Hennessy, who has never met Mimi Fariņa, recently spoke with her for the first time. He tentatively plans to create one more very special dulcimer--an "ultimate" dulcimer, he says, as yet undesigned--which may be auctioned on the Internet. Money raised would go to Bread and Roses, a Bay-area organization Mimi founded in 1974 which annually produces four hundred free, live performances for people in hospitals, nursing homes, homeless shelters, AIDS treatment centers and prisons. "It has been a rare treat to speak with her," Hennessy said. "She's a very beautiful person--inside, where it counts.

"Before his death [on April 30, 1966, in a tragic motorcycle accident in California], Richard wrote to me asking for another dulcimer, with a wider fretboard, like these two [the dulcimers built for John and Jerry] have. He also wanted it amplified. That was unheard of at the time. This was before Bob Dylan went electric. Anyway, that dulcimer was never made. I still don't install pickups--it's not my line of business. I know my limitations."

Hennessy lost touch with Fariņa when he moved to Australia in 1966 and, in fact, never heard Reflections in a Crystal Wind until this year! "He was an amazing player--a wonderful talent, with a great sense of humor and zest for life. The last time I saw him was in Paris, where he was a-busking in the street. I learned of his death in Australia in a newspaper. It was so very sad. A great talent passed; who knows what he would have achieved if he had more years to work at it?

The two new dulcimers have rosewood bodies, a back of laminated rosewood and coachwood and a top of Englemann spruce, with a fretboard of iron-hard Australian River She Oak. The headpiece and tailpiece are from Honduras mahogany and the pickguard is of macassar ebony.

"I like laminations," Hennessy said. "You don't get splits. Sound travels longways through the grain better than sideways, so with a lamination, you are sending the sound both ways through the core. With the modern glues, delamination is not a problem. I use melamine glues, not rubber, because rubber absorbs the sound. I don't have any secrets. I'll teach anyone who asks.

"When I make an instrument, I go at it backwards. I invent the sound first, and then make the instrument fit the sound. It's a very Zen thing, tied into the shapes of sound, and the sound of shapes. It's very hard to explain, but it's not hit or miss.

"For example, there's only one basic sound if you bang a pencil against your tooth, but you can play the William Tell Overture on your teeth by changing the shape of your mouth to shape the sounds. Most people build a house first and then decide what wallpaper to use. I know all the details of an instrument from the beginning. I know what I'm going for."

Hennessy builds instruments using a zero fret because, he said, "You don't want an open string to sound differently than a fretted string. But with an open string, the sound is going through bone or ivory or plastic of the bridge and nut, instead of the metal of the frets." The dulcimers have moveable bridges and measure roughly 36-1/2" long by 7-1/2" wide at the wide bout and 5-1/2" wide at the narrow bout.

"I always take my time. I'm working to a standard, not a deadline. If you get just one part wrong--the shape, materials or workmanship--it's all for nothing. An instrument is compatible timbers put together with microscopic precision. You can't afford any dead spots at all; the whole thing has got to ring. If any part of the dulcimer is not vibrating in sympathy, it is damping the volume.

"Usually, on a dulcimer, the back and sides are relatively dead areas, but they don't have to be--every single part should ring."

Fariņa first saw a dulcimer in the hands of Jean Ritchie in the early 60s in New York, as she relates in her book, Dulcimer People. She showed him a little about strumming. From there, he learned from Paul Clayton, A.W. Jeffries, and others.

Even today, musician Calum MacColl, son of folksingers Peggy Seeger and Ewan MacColl, performs on his mother's Hennessy dulcimer, made in the same area as Fariņa's. "It's got a beautiful tone," he said. "I bought a pair of electric dulcimers from a guy in Steeleye Span to use on the road, but I soon jacked them in and went back to the Hennessy. You'll probably be horrified to hear that I've had it bugged! I've also had the tailpiece and bridge replaced, as the string posts finally tore themselves from the wood. Apart from that, it's 100 per cent original!"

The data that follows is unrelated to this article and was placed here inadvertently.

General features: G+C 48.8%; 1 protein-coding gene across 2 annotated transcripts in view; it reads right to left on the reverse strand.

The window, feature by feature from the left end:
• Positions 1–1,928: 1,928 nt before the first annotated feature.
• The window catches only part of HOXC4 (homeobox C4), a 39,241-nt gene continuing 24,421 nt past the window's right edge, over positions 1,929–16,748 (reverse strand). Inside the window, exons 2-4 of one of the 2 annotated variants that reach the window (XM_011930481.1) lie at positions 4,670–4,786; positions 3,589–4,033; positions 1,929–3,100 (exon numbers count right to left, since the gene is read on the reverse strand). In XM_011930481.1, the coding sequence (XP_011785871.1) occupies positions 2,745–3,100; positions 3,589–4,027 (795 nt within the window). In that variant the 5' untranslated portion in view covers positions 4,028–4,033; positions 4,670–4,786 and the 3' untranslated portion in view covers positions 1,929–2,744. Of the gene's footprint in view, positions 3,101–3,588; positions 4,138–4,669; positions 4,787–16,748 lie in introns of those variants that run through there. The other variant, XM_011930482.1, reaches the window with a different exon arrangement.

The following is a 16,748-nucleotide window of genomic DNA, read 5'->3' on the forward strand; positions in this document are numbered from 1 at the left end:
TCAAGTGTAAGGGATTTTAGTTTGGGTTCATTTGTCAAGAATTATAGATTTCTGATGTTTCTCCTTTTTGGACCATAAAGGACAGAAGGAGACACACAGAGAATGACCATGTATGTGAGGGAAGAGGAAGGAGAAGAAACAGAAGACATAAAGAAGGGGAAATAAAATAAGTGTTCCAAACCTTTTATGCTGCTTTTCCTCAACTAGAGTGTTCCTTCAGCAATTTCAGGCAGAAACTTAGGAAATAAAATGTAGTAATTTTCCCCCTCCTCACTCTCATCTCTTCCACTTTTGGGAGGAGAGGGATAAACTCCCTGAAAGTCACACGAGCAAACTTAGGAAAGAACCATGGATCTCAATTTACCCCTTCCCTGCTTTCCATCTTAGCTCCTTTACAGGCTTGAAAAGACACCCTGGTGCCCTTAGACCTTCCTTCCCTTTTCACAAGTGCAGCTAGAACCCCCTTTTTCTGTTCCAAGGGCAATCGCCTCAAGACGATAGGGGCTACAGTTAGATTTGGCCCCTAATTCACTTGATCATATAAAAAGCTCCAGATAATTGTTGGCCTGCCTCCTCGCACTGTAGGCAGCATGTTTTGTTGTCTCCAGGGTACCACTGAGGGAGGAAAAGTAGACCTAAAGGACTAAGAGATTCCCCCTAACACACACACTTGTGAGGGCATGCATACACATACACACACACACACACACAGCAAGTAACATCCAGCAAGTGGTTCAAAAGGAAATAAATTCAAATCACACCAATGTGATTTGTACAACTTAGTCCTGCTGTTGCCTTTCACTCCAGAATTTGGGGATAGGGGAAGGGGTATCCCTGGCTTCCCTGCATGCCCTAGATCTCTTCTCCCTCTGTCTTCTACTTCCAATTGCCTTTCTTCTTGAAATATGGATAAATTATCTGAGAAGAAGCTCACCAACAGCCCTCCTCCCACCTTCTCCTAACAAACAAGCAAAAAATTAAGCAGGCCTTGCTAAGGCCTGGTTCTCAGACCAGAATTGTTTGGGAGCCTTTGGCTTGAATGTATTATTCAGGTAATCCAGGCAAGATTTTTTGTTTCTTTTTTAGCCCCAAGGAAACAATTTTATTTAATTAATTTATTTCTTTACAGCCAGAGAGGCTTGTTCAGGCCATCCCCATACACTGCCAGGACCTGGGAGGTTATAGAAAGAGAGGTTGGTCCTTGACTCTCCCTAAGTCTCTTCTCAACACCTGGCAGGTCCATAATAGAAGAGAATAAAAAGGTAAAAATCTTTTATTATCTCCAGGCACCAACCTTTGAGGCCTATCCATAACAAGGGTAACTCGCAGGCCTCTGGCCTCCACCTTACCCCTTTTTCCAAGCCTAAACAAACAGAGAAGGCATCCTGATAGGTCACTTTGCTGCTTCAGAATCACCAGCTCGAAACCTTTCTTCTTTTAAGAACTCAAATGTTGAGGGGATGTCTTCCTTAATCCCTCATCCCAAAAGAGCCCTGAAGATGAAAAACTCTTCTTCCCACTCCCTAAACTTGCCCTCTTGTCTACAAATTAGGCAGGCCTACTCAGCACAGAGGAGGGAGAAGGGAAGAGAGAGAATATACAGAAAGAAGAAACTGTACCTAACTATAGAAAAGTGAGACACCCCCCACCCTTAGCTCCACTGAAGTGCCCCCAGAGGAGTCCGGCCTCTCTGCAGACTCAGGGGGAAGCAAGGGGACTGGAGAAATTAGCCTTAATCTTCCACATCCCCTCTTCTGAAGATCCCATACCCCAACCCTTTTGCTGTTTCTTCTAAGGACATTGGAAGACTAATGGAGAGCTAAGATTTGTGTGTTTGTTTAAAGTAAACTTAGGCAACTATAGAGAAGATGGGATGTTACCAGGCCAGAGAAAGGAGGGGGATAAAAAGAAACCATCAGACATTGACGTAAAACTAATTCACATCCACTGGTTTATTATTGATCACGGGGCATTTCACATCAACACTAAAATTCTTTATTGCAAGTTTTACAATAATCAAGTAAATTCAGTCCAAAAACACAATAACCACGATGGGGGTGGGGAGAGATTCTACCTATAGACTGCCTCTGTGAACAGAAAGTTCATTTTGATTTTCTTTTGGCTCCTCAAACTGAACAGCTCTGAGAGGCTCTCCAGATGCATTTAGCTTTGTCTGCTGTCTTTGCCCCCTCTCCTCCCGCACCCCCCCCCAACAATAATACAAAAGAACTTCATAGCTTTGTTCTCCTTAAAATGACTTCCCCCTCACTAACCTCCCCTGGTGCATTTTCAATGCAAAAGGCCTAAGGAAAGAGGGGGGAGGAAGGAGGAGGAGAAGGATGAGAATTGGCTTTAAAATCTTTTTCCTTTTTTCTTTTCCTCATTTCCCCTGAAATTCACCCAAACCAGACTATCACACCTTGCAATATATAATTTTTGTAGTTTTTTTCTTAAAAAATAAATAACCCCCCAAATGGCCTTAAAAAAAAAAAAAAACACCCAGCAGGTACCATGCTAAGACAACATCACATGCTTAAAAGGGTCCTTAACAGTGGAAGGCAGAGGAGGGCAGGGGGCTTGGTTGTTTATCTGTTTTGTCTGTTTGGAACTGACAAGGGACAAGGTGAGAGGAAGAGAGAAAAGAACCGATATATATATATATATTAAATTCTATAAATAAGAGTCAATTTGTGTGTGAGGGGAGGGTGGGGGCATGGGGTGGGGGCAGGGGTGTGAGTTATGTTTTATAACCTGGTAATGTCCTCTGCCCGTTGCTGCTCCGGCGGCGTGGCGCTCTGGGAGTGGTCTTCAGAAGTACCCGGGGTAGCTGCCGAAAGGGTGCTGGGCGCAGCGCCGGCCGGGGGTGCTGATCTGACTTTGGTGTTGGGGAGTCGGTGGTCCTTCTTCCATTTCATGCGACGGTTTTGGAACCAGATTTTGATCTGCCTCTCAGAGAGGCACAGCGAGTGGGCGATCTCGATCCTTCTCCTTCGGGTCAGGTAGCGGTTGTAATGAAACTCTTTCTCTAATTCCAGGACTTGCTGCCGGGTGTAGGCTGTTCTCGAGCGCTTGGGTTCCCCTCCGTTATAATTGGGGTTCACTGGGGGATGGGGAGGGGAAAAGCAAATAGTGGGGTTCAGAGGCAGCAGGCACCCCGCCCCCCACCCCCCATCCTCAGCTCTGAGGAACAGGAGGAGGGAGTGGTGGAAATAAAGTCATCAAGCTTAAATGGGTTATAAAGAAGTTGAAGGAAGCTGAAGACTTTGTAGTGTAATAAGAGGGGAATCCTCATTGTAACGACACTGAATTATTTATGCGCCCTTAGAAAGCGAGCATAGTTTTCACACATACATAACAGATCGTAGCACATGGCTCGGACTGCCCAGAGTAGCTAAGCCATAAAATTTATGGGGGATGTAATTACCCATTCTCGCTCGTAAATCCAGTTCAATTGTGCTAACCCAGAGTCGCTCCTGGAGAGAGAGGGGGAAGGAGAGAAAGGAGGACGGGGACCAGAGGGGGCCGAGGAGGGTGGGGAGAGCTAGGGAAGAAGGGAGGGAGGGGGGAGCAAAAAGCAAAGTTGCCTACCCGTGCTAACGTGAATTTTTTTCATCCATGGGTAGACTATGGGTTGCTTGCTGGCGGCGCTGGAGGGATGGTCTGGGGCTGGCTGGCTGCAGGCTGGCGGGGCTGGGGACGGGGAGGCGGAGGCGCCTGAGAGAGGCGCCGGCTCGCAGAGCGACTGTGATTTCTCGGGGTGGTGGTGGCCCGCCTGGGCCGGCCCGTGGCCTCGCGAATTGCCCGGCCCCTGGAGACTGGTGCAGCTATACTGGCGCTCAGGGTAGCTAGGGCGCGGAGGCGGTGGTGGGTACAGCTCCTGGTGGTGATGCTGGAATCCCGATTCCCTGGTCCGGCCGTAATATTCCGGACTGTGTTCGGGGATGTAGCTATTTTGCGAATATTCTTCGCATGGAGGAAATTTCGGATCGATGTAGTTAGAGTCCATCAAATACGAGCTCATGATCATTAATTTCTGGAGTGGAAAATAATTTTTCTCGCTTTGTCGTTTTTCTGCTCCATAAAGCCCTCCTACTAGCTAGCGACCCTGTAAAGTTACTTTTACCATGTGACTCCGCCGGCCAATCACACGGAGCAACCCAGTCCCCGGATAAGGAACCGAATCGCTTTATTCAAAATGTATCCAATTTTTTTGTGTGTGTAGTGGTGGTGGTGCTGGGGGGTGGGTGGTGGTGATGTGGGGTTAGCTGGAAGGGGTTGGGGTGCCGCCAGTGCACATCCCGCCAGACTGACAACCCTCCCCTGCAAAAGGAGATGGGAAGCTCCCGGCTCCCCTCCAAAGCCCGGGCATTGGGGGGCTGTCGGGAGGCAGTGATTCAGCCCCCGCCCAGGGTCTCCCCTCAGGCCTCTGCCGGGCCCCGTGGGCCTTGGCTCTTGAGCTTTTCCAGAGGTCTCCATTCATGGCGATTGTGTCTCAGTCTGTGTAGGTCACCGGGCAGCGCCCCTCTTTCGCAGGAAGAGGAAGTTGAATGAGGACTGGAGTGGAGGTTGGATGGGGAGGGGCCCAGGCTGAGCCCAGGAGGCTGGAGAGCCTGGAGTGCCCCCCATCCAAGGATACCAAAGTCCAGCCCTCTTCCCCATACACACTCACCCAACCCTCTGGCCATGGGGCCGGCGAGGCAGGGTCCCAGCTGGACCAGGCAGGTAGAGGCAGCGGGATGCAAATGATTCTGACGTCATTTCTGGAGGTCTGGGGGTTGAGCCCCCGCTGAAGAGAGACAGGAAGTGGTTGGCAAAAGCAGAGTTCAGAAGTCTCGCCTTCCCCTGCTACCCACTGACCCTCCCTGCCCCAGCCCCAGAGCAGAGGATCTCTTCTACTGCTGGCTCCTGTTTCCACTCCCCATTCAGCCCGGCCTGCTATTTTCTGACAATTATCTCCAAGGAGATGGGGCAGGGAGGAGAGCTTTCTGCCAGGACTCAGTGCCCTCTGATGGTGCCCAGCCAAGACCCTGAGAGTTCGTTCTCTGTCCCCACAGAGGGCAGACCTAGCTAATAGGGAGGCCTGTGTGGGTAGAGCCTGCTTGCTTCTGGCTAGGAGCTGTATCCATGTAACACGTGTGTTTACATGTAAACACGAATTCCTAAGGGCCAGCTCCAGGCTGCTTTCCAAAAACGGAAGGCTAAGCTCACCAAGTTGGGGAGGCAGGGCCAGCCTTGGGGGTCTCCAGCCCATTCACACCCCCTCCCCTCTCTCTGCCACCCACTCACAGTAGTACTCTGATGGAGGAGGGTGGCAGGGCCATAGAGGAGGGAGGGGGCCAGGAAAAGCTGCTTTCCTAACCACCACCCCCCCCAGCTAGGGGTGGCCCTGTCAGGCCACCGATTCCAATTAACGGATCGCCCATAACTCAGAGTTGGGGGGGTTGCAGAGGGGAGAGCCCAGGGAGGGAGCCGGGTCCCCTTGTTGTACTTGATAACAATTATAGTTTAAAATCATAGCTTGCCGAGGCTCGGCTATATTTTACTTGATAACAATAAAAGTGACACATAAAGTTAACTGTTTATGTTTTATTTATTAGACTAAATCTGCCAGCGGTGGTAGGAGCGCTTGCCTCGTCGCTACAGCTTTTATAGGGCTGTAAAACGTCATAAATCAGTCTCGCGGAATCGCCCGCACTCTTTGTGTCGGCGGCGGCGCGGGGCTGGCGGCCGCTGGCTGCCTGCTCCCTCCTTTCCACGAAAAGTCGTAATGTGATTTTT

Above all, Hennessy is a gregarious man, with a sharp wit and great humor. Of his three-necked dulcimer, he said, "It's like Henry Ford, who said, after he built a car, the first thing he had to do is learn to drive it. I haven't quite figured out how to play this thing yet.

I'm considering some different shapes for new dulcimers. One would be like the sculpture of a lady, carrying something on her head, with the neck sticking right through it. Another is shaped like a Turkish coffeepot. Yet another," he joked, "I call a self-portrait, because it's shaped like a lyre!"

Once, on television, he pulled out his violin case, threw the violin aside and proceeded to play the case. He currently plays the jug in the Nevva-Binta-Memphis Mudsteppers in Australia. "It doesn't weigh on me that I never got any credit for making Fariņa's dulcimer," Hennessy said. "I'm not a survivor--I'm a liver. I have a massive dedication to living.

"The big difference is that at the end of a week, the survivor says, 'That's another week and I've made it.' The liver says, 'That's another week and I've done nothing and I'm furious about it!'"

--John Blosser

Fariņa's dulcimer.
click to enlarge

Fariņa's dulcimer with the
coffin-shaped case.

Ewan MacColl and Peggy Seeger with her Hennessy dulcimer.

Hunting the Elusive Luthier
The hunt began six months ago, when Jerry Rockwell asked on Sweet Music Digest if anyone knew who made Fariņa's dulcimer, if he was still alive, and whatever happened to the instrument. John Blosser, a Florida journalist by trade and dulcimerist by preference, enjoys a good hunt--not for animals, but for people and information. "'Venor Ergo Sum,' or, 'I Hunt, Therefore, I Am,' is both a tattoo and a way of life for me," Blosser says. He took on the task. It was a long and fascinating hunt on three continents, gaining help from Mimi Fariņa, folksinger Peggy Seeger and her son, Calum MacColl, British jazz guitarist Diz Dizley and guitarist Martin Carthy and others, before he identified and tracked down Hennessy in Kangaroo Valley, Australia, alive and still happily luthier-ing, and asked him to create two dulcimers based on the Fariņa instrument. Hennessy agreed, and the rest, as they say, is history.

John Blosser can be reached at Coyoteb1@AOL.com
Jerry Rockwell can be reached at Jerry@jcrmusic.com or visit his website at www.jcrmusic.com

Mimi bequeathed Richard's dulcimer to the Smithsonian Institute in the spring of 2001, a few months before she died. Unfortunately, the Smithsonian has limited space for musical instruments, and they have told me that they have no plans to display Richard Fariņa's historic dulcimer at this time. --Douglas Cooke, November 2001.